The Difference Between Covenants & Vows

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The difference between covenants and vows is largely a linguistic matter in the modern world, with both meaning almost the same thing. Due to this, the word “covenant” has largely slipped out of usage, but there is a subtle difference between the two. If you use the Bible as a reference point for these two words, the difference between them very quickly becomes more important.

1 Covenant

A covenant is an agreement between two parties to do or not do something. A modern example would be a wedding, where both parties agree to honor and obey each other. Often these words are referred to as “wedding vows,” but this is not technically correct. Another famous example is the covenant between God and the ancient Israelites, as mentioned in the Bible. Under this agreement God promised to protect them as long as they followed his law and worshipped no other.

2 Vow

A vow is a promise made by an individual that he or she will do something or not do something. This differs from a covenant in that a vow could be made to oneself or to another, without being reciprocated or shared.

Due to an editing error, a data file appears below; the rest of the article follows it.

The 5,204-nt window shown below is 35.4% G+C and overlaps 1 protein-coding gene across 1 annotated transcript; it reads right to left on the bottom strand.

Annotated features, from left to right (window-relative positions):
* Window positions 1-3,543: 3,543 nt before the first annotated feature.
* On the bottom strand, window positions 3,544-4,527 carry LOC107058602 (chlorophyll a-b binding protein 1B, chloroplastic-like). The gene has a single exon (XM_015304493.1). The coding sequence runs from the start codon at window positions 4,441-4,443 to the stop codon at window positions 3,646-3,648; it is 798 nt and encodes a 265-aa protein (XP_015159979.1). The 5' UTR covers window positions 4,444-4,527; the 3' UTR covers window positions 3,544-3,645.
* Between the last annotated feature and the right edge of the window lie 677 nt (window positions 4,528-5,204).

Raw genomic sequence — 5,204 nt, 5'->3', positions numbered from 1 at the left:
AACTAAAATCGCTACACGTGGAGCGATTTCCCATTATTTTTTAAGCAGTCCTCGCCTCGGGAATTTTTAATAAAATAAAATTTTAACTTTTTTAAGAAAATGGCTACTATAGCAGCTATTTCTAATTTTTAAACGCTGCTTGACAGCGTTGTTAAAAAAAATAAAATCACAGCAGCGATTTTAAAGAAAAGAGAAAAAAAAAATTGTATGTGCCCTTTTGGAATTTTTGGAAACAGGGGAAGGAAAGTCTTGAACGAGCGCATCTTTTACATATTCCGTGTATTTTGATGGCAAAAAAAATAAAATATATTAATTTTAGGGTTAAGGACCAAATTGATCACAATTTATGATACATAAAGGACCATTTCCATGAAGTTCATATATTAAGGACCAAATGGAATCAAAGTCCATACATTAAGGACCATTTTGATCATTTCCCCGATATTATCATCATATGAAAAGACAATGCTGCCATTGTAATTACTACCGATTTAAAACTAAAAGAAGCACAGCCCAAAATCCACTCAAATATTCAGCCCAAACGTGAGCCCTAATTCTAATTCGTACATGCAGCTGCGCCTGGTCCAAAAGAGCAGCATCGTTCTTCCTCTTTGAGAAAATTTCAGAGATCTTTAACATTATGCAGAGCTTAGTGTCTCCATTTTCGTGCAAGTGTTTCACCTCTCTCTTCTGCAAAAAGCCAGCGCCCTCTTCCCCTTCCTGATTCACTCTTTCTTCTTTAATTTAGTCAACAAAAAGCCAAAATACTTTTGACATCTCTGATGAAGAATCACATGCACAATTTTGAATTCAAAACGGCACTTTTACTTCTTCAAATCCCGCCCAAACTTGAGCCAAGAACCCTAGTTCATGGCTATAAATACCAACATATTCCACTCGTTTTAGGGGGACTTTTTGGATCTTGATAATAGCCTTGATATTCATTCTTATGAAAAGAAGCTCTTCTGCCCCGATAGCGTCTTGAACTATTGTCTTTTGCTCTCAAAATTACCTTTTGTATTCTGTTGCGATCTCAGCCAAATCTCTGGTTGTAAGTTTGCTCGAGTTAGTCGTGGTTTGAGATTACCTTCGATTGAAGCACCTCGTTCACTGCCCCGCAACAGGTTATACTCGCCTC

3 Swearing

In a Christian marriage, some Christians believe the couple form a covenant thanks partly to Matthew 5:33-37. In this passage, Jesus says never to make vows but only to respect the terms of a covenant. This is because to swear by God is to belittle God’s throne and to swear by anything on Earth is to belittle his footstool. Yet swearing oaths occurs regularly throughout the Bible, and others would argue that what this passage actually prohibits is swearing an oath that you do not intend to keep. As with much Bible study, their are diverse opinions on meaning, but yet again this is subtly different from a covenant or vow.

4 Contract

While the covenant may sound like a contract, there is again a subtle difference. A covenant is a joyous thing because it is two parties coming together in an agreement that they will behave a certain way, because they want to. A contract by its very nature suggests distrust, and is intended to punish one party should he break the contract.

Ross Garner began writing professionally in 2008. Before this he took part in placements with the "Press & Journal," "G41" and "G42" magazines, then began paid freelance work for "Enterprise Matters" magazine. He now works for "Scottish Television" online. Earlier this year Garner graduated from the University of Strathclyde with a Bachelor of Arts (Honours) degree in journalism and creative writing with English.